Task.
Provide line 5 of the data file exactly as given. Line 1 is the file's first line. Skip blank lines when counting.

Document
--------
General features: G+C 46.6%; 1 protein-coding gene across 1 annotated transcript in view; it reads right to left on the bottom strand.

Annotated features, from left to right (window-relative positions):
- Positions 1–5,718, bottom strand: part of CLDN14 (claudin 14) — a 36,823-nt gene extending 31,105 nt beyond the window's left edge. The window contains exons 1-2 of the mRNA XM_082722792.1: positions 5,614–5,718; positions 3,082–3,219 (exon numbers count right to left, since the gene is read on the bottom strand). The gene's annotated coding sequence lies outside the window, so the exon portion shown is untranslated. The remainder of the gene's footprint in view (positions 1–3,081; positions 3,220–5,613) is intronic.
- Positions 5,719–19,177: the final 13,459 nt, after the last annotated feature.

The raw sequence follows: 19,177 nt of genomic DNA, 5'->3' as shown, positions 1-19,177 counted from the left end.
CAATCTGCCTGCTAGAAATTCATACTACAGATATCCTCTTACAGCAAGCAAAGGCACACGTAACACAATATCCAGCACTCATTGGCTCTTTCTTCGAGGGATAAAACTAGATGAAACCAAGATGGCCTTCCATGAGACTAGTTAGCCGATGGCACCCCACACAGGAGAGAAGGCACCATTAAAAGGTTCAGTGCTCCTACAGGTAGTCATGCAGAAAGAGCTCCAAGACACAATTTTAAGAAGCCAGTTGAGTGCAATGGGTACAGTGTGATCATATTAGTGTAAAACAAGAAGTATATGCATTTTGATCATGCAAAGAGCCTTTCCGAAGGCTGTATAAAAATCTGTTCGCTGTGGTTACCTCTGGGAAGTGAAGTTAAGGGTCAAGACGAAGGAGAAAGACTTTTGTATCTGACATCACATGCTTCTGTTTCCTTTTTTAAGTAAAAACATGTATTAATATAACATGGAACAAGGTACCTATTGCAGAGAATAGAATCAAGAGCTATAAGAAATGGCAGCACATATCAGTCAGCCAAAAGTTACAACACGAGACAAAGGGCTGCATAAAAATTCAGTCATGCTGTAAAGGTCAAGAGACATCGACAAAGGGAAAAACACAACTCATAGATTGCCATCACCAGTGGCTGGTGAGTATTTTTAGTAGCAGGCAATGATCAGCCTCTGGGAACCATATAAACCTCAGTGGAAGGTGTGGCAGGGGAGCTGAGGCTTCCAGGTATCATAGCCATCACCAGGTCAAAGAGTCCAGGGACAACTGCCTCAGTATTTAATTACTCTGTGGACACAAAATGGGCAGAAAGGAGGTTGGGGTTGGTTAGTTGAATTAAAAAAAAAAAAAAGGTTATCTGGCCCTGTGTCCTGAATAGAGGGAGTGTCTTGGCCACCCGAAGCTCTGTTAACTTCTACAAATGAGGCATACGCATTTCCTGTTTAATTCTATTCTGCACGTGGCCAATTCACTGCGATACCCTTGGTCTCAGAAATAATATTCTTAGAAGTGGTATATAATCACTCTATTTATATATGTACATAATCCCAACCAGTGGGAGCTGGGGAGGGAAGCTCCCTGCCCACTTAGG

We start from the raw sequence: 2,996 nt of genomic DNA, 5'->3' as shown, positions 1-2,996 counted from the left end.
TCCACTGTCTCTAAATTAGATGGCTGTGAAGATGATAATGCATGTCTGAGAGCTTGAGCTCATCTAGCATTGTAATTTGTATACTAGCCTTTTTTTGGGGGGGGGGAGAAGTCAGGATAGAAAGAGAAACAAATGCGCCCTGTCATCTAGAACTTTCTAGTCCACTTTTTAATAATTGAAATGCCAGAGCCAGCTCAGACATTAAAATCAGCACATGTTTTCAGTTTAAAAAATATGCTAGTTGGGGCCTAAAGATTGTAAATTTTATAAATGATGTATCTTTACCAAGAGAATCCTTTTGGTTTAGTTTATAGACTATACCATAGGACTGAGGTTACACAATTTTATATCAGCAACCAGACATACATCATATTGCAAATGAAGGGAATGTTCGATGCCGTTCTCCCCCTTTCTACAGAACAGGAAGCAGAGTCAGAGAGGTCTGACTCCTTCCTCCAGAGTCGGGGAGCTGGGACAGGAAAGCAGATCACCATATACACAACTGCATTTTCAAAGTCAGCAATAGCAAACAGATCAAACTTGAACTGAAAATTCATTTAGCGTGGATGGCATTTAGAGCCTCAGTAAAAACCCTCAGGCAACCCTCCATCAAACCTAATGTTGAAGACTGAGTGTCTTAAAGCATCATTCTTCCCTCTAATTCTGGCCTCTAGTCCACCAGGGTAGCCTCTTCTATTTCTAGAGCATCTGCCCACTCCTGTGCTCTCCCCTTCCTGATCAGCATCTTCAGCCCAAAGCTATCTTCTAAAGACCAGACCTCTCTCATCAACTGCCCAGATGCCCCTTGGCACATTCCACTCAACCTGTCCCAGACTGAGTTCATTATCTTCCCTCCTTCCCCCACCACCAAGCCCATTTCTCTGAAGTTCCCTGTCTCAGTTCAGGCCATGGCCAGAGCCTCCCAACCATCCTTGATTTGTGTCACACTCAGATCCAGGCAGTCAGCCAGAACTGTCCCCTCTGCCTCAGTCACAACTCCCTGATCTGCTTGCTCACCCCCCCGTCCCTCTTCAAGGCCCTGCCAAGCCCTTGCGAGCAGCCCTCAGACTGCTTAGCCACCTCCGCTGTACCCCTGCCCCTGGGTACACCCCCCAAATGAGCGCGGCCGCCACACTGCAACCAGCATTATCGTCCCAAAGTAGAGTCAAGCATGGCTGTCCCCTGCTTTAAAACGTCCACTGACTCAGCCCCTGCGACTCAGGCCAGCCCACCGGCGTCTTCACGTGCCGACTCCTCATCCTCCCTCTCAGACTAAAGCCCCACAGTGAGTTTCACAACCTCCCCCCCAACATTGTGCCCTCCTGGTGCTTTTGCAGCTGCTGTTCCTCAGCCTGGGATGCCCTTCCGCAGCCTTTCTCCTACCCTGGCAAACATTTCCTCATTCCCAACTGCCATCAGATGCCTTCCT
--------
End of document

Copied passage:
The raw sequence follows: 19,177 nt of genomic DNA, 5'->3' as shown, positions 1-19,177 counted from the left end.